There are dead whales in the basement and they’re starting to smell. We know, the neighbor knows, even the neighbor’s cousin from Galveston knows. Everyone knows and no one will do a goddamn thing about it.

The cat’s the only one who hasn’t noticed. We envy the cat.

Keeping talk radio on 24 hours a day seems to make the whales smell less. Sometimes we even forget about the dead whales and on days when we feel particularly awesome and horny, we like to host barbeques.

We begin to smoke cigarettes and this helps too.

Four years later the radio station begins to lose money. They keep asking for donations. We listen to their phones ringing. We listen to pledges. We are tired of how much the radio station needs us. We are tired of feeling inadequate because we can’t provide them with what they need. We are tired of the radio station’s deepening dependency. We look to each other for comfort and we only find that we are tired from the stench of dead whales. We light each other’s cigarettes and carry on with our days.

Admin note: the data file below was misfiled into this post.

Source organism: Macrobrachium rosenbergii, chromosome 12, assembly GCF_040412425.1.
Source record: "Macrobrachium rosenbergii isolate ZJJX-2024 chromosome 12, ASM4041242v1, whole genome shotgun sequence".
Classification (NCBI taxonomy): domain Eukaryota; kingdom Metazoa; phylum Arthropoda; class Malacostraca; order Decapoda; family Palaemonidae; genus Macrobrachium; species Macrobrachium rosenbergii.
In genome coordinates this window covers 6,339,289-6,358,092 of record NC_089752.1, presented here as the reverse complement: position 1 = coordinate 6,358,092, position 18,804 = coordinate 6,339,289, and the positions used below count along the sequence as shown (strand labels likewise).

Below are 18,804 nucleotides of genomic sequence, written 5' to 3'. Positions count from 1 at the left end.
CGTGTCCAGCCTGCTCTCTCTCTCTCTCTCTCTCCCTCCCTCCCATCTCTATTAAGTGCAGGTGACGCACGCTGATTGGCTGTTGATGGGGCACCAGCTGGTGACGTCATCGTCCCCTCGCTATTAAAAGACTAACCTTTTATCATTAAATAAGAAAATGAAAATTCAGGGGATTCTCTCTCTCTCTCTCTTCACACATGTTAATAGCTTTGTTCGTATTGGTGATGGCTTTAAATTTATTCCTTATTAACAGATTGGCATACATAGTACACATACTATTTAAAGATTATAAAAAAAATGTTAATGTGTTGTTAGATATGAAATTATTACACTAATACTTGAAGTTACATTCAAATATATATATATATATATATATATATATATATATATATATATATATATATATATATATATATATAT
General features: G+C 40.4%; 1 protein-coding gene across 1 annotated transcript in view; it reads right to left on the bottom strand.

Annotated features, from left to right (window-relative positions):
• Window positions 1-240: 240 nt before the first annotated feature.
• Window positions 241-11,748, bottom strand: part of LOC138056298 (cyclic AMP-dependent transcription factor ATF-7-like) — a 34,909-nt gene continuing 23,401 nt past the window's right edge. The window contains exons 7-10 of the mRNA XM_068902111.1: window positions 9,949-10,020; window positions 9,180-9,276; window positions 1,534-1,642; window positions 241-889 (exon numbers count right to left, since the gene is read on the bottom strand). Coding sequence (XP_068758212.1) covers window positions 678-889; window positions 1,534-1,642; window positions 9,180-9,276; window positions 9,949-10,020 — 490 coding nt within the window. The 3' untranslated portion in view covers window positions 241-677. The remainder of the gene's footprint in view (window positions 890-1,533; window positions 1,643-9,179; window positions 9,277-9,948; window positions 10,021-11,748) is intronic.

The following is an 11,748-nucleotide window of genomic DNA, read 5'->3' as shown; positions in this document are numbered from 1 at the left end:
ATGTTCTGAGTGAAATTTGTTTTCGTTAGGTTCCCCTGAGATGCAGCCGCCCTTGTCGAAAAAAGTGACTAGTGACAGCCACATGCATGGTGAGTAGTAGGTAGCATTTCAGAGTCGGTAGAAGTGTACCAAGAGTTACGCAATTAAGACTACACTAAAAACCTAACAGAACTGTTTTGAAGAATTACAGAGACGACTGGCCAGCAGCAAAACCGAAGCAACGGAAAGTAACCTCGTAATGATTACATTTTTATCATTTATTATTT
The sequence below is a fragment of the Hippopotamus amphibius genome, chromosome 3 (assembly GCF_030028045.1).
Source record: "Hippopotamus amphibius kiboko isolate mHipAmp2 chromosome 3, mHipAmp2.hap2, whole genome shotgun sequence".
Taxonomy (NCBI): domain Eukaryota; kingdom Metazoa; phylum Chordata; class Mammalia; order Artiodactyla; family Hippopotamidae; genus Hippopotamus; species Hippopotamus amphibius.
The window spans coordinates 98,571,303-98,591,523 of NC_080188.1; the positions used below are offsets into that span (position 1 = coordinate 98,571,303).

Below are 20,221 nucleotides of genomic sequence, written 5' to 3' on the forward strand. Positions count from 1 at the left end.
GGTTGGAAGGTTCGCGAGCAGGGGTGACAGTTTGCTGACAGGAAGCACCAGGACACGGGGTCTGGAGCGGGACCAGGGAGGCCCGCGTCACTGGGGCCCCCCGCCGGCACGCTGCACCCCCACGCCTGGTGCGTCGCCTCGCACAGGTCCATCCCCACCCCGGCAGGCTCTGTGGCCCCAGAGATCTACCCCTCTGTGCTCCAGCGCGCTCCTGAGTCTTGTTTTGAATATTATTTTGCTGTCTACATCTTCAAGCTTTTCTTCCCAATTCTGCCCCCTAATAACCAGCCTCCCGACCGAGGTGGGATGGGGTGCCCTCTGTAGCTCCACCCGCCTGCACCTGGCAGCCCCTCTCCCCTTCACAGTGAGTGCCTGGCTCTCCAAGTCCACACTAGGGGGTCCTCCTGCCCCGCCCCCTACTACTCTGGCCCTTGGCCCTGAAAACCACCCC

When we have disagreements they usually begin with the Internet. We know the status of things that we don’t need to know. We are overfed images of our friends’ visits to the Capital and things they have cooked. I know that you like her because I saw how you looked at her at Joe’s birthday party. There you are in the beautifully framed zoom in photo viewer – smiling at her, dancing with her, leaning on her, touching her.

That mouse was our undoing.

When it ends, I get the cat. It was, after all, my idea to get it in the first place. He agrees and then we remember that the cat carrier is in the basement with the dead whales. Neither of us want to get it, so I find a large cardboard box and cut holes into it.

The house has depreciated in value. We rankled the neighbors with our whales. I will find an apartment in the meantime, something with lots of storage, because, no doubt, I’ll be taking the whales with me. I figure it is my responsibility, since I’m part of the reason they got there in the first place.

The cat gets one paw out of a hole with the bottom facing up like it is asking for alms. I stand up to turn on the radio, which, miraculously, seems to have raised enough money to continue its programming for at least another week.